I came across an unusual cockroach while visiting a greenhouse last week in southwest Ohio. The Australian Cockroach (Periplaneta australasiae) is a tropical species that will feed on and damage plants; they do not confine their appetites to the "normal" table fare associated with cockroaches found in Ohio. Indeed, I spoke to a former IPM specialist for an eastern conservatory who told me they suffered significant losses of seedlings and rooted cuttings from these cockroaches.
The common name and specific epithet for this cockroach are misnomers because it's now widely accepted that these cockroaches probably originated in tropical Africa but were accidently transported to Australia where they were first described and named. They have also become established in several southern U.S. states including Florida where they are now one of the most common species of cockroach found outdoors.
Indeed, the Australian cockroach is considered "peridomestic." These are animal pests that primarily live outdoors but occasionally find their way indoors; Norway rats (Rattus norvegicus) are a good example. The American Cockroach (P. americana) is another peridomestic pest; it thrives outdoors in Florida where it's frequently misidentified as the "Palmetto Bug," but can also live as a serious pest indoors. Of course, the "Palmetto Bug" common name is more correctly applied to the Florida Woods Cockroach (Eurycotis floridana) which only lives outdoors; that's the problem with common names.
The Pennsylvania Wood Cockroach (Parcoblatta pennsylvanica) also lives outdoors in Ohio and a number of other northern states where it feeds on decaying organic matter. This big cockroach is an accidental home invader since it can't make a living inside our homes.
Australian cockroaches share other qualities with American cockroaches which is not surprising since they belong to the same genus. Despite their common name and specific epithet, American cockroaches are also not native to the Americas; they originated in Africa. American and Australian are similar in size (they're big!), shape, and they are similar in color. In fact, the adults are difficult to tell apart.
Key Identification Features:
Here as some features that are helpful with separating these closely related cockroaches:
- The flat, plate-like structure just behind the head of a cockroach is called the "prothoracic shield." The two "eye-like" markings on the prothoracic shields of Australian cockroaches are typically dark brown; they tend to be light brown to tan and less distinct on American cockroaches.
- Australian cockroaches have light tan to yellowish-brown "shoulders." These markings are at the front of the outer edge of their front wings.
- Australian cockroach nymphs have distinct and obvious markings. Early instars have black and white bands and later instars have mottled yellow markings. American cockroach nymphs are solid colored.
One of the biggest difference between the two cockroaches is the penchant for Australian cockroaches to feed on plants. American cockroaches are not known for this potentially destructive behavior. Several years ago, I was involved with helping to eliminate a Surinam Cockroach (Pycnoscelus surinamensis) infestation in planters in a shopping mall in Greater Cincinnati. This is another tropical, plant-feeding cockroach; however, Surinams are burrowers and mostly feed on plant roots. Australian cockroaches may be found in plant canopies and they are good flyers.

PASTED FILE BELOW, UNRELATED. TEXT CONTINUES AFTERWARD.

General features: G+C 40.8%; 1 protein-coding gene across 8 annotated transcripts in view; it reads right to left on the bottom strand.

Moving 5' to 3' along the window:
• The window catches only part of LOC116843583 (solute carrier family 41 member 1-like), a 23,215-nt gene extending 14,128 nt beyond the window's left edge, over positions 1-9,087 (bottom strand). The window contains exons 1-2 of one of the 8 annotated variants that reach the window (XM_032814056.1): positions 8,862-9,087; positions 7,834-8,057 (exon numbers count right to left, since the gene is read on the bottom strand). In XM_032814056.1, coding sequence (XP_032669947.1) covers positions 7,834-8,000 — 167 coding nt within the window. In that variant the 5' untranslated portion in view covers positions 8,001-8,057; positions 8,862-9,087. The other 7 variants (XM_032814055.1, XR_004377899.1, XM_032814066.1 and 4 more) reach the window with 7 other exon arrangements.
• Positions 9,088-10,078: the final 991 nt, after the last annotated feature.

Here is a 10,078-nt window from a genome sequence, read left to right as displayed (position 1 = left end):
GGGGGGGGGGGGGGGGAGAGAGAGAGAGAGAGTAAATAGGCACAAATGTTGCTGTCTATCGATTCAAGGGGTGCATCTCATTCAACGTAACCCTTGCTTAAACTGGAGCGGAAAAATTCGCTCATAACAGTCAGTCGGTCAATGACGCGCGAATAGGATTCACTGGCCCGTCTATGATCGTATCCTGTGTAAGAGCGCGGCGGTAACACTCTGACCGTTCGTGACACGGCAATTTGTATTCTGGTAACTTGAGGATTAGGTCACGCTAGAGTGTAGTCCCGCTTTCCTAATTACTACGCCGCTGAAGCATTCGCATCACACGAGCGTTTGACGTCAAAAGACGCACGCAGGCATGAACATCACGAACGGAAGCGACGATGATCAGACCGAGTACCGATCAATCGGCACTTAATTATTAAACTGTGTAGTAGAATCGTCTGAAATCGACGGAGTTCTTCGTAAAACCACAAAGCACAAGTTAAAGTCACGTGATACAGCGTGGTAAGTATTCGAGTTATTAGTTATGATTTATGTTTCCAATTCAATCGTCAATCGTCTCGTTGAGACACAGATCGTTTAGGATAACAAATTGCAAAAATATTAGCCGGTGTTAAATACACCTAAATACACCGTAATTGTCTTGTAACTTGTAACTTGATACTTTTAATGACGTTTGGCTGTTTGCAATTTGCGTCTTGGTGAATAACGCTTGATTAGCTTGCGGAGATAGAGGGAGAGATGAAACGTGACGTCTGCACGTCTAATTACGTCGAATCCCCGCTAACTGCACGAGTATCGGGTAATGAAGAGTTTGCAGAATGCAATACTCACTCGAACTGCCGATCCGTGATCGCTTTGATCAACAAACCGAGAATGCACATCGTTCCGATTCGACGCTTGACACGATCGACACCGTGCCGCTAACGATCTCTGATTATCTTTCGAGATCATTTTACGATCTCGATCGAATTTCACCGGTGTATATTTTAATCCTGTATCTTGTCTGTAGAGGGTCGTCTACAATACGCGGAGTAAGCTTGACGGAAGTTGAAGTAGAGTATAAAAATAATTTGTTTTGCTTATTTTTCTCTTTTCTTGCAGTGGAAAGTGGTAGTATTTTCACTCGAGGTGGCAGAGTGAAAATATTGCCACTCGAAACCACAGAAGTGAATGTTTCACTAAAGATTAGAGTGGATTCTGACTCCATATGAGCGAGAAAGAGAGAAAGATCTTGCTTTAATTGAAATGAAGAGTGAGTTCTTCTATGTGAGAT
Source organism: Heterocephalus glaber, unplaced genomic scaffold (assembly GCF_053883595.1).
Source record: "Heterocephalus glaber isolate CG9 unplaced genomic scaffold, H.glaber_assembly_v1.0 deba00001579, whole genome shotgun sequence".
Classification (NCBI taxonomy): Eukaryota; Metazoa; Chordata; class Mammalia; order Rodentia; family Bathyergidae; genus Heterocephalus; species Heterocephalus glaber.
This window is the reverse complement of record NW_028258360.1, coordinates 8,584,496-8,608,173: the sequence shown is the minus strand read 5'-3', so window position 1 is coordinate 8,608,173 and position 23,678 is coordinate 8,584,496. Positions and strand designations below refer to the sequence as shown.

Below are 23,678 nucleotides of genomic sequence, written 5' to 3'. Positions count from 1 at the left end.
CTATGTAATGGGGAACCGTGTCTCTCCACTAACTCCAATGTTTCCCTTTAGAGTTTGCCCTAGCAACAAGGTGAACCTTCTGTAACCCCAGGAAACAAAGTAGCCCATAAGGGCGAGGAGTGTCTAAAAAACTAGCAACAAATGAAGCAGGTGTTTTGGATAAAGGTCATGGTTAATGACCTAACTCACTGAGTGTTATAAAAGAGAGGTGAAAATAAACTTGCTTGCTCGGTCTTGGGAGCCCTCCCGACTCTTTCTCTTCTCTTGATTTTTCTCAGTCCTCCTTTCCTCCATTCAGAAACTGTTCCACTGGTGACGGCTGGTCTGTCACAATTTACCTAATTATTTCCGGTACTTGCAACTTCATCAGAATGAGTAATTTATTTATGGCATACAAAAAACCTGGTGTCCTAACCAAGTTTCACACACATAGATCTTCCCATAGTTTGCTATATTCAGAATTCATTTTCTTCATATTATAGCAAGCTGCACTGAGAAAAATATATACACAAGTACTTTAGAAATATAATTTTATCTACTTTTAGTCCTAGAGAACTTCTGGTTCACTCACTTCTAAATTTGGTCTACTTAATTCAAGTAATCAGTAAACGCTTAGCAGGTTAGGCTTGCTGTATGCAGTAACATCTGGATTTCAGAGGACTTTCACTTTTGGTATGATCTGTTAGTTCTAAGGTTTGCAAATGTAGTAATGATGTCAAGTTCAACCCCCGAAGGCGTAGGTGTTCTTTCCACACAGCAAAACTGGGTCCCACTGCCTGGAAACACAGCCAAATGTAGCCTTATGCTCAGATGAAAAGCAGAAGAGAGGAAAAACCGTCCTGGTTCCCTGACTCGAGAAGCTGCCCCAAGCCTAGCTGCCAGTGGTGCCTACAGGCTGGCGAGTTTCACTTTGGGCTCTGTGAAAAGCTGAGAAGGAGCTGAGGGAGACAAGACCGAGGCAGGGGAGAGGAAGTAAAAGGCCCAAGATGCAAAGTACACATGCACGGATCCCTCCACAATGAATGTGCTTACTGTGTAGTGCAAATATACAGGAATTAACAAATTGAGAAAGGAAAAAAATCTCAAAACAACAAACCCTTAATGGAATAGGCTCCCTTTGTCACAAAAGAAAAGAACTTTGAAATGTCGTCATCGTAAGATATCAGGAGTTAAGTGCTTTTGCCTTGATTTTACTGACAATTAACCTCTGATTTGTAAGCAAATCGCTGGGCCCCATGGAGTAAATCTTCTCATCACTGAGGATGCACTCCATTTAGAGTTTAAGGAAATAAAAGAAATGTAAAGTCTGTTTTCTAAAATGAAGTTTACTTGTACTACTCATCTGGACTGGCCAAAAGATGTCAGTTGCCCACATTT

The good news is that neither Australian nor Surinam cockroaches can survive the winter outdoors in Ohio. The bad news is that they can live outdoors in the summer and they can be moved about in infested plants year round. And, both can rapidly build damaging populations in greenhouses, conservatories, and possibly interior plantscapes including house plants.
Like most cockroaches, Australian cockroaches are nocturnal. The same sticky traps used to monitor for our "standard" cockroaches in Ohio are effective in capturing Australian cockroaches for identification.
The cockroaches hide during the day. Closely inspecting plants may reveal both adults and nymphs in their daytime hiding sites. Plants held outdoors in the summer should also be examined.
Australian cockroach management involves a possible nexus between four different Ohio commercial pesticide applicator licenses and the associated labeled products. So, one size does not fit all. When we think of cockroach management, we generally think of "Category 10a – General Pest Control" which encompasses "domestic, institutional, structural, and health related pest control." Indeed, Australian cockroaches may be found hiding out in the same structural locations as other cockroaches requiring the license and appropriate products labeled for those sites.
However, if the cockroaches are found in a greenhouse, obviously "Category 6d - Greenhouse Pest Control" comes into play along with the products labeled for the site. If the cockroaches are found in interior plantscapes such as a shopping mall, it's "Category 6b - Interior Plantscape." Conservatories are in between; either 6b or 6d are applicable. Find adults and nymphs outdoors? It's "6a - General Ornamental Pest Control."
The bottom line is that successfully managing Australian and Surinam cockroaches is not a straight forward endeavor. It will no doubt require both the expertise and applicator licensing associated with a range of different pest management professions that is seldom seen with other plant pests. Of course, as with any pest management challenge; addressing the issue quickly is key to an effective outcome. This is a very good reason for monitoring and properly identifying any cockroaches you see scurrying across plant benches or floors!